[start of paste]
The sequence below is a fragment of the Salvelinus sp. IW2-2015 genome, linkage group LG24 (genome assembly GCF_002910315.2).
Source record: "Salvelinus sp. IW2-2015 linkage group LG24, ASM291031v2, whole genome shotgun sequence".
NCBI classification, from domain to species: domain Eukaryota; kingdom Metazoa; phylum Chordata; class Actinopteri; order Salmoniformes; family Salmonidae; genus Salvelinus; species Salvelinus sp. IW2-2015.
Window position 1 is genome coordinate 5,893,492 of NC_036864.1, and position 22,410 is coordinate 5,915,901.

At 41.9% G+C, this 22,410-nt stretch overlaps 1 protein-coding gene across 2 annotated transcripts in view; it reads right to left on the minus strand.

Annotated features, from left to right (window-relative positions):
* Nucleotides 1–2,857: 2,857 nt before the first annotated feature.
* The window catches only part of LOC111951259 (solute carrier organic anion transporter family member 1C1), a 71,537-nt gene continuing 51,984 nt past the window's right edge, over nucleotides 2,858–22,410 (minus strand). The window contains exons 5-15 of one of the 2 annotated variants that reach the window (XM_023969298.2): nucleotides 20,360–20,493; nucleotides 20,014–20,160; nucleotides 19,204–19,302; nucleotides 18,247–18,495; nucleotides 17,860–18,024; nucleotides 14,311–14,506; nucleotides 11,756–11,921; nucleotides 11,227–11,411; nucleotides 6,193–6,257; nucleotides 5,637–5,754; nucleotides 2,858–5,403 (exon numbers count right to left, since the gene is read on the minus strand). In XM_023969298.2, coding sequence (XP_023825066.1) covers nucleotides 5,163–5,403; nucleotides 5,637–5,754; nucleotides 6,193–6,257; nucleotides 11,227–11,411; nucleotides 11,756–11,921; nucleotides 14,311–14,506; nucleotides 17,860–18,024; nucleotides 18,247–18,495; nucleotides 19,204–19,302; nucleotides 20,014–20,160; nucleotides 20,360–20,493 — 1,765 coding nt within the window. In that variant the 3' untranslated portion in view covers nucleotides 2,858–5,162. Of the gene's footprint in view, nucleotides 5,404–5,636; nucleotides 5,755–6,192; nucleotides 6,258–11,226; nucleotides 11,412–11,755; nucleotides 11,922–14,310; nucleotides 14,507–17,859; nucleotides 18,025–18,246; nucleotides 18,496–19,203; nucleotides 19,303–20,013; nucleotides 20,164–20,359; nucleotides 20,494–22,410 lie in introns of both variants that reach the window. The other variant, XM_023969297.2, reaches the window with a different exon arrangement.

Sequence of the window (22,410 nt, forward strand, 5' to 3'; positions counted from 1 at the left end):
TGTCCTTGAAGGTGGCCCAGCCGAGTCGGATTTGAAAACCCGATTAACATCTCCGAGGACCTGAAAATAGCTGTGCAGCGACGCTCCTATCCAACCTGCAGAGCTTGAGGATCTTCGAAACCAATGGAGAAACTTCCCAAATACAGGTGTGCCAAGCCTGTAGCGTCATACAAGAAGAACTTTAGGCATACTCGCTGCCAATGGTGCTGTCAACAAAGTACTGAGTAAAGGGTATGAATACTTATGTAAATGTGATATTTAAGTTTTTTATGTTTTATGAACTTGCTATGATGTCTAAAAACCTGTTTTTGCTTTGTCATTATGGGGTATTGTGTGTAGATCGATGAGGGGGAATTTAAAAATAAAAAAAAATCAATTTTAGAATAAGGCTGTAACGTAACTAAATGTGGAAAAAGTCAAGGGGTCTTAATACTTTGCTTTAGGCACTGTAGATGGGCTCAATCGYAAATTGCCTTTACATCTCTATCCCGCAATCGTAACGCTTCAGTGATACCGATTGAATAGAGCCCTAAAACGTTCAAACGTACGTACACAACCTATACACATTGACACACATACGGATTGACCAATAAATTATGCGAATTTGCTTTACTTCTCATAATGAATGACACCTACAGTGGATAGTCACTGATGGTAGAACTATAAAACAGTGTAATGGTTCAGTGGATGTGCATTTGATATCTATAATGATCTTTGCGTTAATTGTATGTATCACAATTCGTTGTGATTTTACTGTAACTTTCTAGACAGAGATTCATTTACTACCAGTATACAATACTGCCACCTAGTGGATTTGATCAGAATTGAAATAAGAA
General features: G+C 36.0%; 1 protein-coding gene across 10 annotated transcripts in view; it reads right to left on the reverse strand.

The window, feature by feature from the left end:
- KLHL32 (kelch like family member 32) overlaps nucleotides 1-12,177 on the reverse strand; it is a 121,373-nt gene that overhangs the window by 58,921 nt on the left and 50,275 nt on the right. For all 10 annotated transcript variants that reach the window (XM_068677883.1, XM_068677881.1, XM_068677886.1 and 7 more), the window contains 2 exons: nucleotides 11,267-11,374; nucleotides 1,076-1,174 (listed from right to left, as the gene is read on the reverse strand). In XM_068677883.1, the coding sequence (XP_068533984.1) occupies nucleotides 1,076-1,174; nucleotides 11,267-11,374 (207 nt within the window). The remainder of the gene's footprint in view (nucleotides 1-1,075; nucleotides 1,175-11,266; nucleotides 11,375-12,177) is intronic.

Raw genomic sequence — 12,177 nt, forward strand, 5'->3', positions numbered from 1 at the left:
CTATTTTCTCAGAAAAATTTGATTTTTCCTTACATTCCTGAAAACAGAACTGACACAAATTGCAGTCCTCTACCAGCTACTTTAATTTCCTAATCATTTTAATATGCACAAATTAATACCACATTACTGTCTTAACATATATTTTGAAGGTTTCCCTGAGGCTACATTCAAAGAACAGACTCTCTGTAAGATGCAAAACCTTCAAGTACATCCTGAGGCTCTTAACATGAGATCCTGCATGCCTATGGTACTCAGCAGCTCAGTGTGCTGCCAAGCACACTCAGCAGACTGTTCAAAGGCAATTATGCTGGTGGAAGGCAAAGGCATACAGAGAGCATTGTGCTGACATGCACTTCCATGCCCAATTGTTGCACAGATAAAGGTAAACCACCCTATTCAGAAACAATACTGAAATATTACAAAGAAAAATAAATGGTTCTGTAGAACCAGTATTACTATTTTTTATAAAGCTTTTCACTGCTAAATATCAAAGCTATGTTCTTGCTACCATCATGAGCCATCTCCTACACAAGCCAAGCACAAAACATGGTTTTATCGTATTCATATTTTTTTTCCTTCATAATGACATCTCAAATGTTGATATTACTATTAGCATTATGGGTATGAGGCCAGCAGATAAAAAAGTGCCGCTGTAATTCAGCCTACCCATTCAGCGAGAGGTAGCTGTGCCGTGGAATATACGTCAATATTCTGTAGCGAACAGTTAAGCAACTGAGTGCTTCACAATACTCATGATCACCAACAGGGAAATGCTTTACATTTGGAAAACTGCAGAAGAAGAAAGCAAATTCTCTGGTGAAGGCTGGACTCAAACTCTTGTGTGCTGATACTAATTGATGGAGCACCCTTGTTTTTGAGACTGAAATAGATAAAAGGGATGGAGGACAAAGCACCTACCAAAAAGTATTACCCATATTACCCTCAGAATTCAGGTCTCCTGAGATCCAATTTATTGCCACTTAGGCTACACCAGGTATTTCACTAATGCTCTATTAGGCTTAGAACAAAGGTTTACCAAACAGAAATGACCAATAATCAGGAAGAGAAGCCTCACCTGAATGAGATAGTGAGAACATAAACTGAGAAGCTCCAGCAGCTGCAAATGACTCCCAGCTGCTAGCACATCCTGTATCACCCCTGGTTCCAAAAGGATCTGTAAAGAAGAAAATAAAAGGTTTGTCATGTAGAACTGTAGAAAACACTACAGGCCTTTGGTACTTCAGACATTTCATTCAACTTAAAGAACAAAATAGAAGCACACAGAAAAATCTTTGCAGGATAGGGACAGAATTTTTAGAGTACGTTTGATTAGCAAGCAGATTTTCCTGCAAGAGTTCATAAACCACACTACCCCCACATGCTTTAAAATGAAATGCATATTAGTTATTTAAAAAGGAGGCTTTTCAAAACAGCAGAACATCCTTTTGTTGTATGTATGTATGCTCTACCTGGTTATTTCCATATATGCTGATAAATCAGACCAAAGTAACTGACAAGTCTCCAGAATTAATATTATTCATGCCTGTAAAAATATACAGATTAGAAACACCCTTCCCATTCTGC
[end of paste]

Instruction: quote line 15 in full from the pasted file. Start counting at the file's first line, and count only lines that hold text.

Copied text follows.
CTATTTTCTCAGAAAAATTTGATTTTTCCTTACATTCCTGAAAACAGAACTGACACAAATTGCAGTCCTCTACCAGCTACTTTAATTTCCTAATCATTTTAATATGCACAAATTAATACCACATTACTGTCTTAACATATATTTTGAAGGTTTCCCTGAGGCTACATTCAAAGAACAGACTCTCTGTAAGATGCAAAACCTTCAAGTACATCCTGAGGCTCTTAACATGAGATCCTGCATGCCTATGGTACTCAGCAGCTCAGTGTGCTGCCAAGCACACTCAGCAGACTGTTCAAAGGCAATTATGCTGGTGGAAGGCAAAGGCATACAGAGAGCATTGTGCTGACATGCACTTCCATGCCCAATTGTTGCACAGATAAAGGTAAACCACCCTATTCAGAAACAATACTGAAATATTACAAAGAAAAATAAATGGTTCTGTAGAACCAGTATTACTATTTTTTATAAAGCTTTTCACTGCTAAATATCAAAGCTATGTTCTTGCTACCATCATGAGCCATCTCCTACACAAGCCAAGCACAAAACATGGTTTTATCGTATTCATATTTTTTTTCCTTCATAATGACATCTCAAATGTTGATATTACTATTAGCATTATGGGTATGAGGCCAGCAGATAAAAAAGTGCCGCTGTAATTCAGCCTACCCATTCAGCGAGAGGTAGCTGTGCCGTGGAATATACGTCAATATTCTGTAGCGAACAGTTAAGCAACTGAGTGCTTCACAATACTCATGATCACCAACAGGGAAATGCTTTACATTTGGAAAACTGCAGAAGAAGAAAGCAAATTCTCTGGTGAAGGCTGGACTCAAACTCTTGTGTGCTGATACTAATTGATGGAGCACCCTTGTTTTTGAGACTGAAATAGATAAAAGGGATGGAGGACAAAGCACCTACCAAAAAGTATTACCCATATTACCCTCAGAATTCAGGTCTCCTGAGATCCAATTTATTGCCACTTAGGCTACACCAGGTATTTCACTAATGCTCTATTAGGCTTAGAACAAAGGTTTACCAAACAGAAATGACCAATAATCAGGAAGAGAAGCCTCACCTGAATGAGATAGTGAGAACATAAACTGAGAAGCTCCAGCAGCTGCAAATGACTCCCAGCTGCTAGCACATCCTGTATCACCCCTGGTTCCAAAAGGATCTGTAAAGAAGAAAATAAAAGGTTTGTCATGTAGAACTGTAGAAAACACTACAGGCCTTTGGTACTTCAGACATTTCATTCAACTTAAAGAACAAAATAGAAGCACACAGAAAAATCTTTGCAGGATAGGGACAGAATTTTTAGAGTACGTTTGATTAGCAAGCAGATTTTCCTGCAAGAGTTCATAAACCACACTACCCCCACATGCTTTAAAATGAAATGCATATTAGTTATTTAAAAAGGAGGCTTTTCAAAACAGCAGAACATCCTTTTGTTGTATGTATGTATGCTCTACCTGGTTATTTCCATATATGCTGATAAATCAGACCAAAGTAACTGACAAGTCTCCAGAATTAATATTATTCATGCCTGTAAAAATATACAGATTAGAAACACCCTTCCCATTCTGC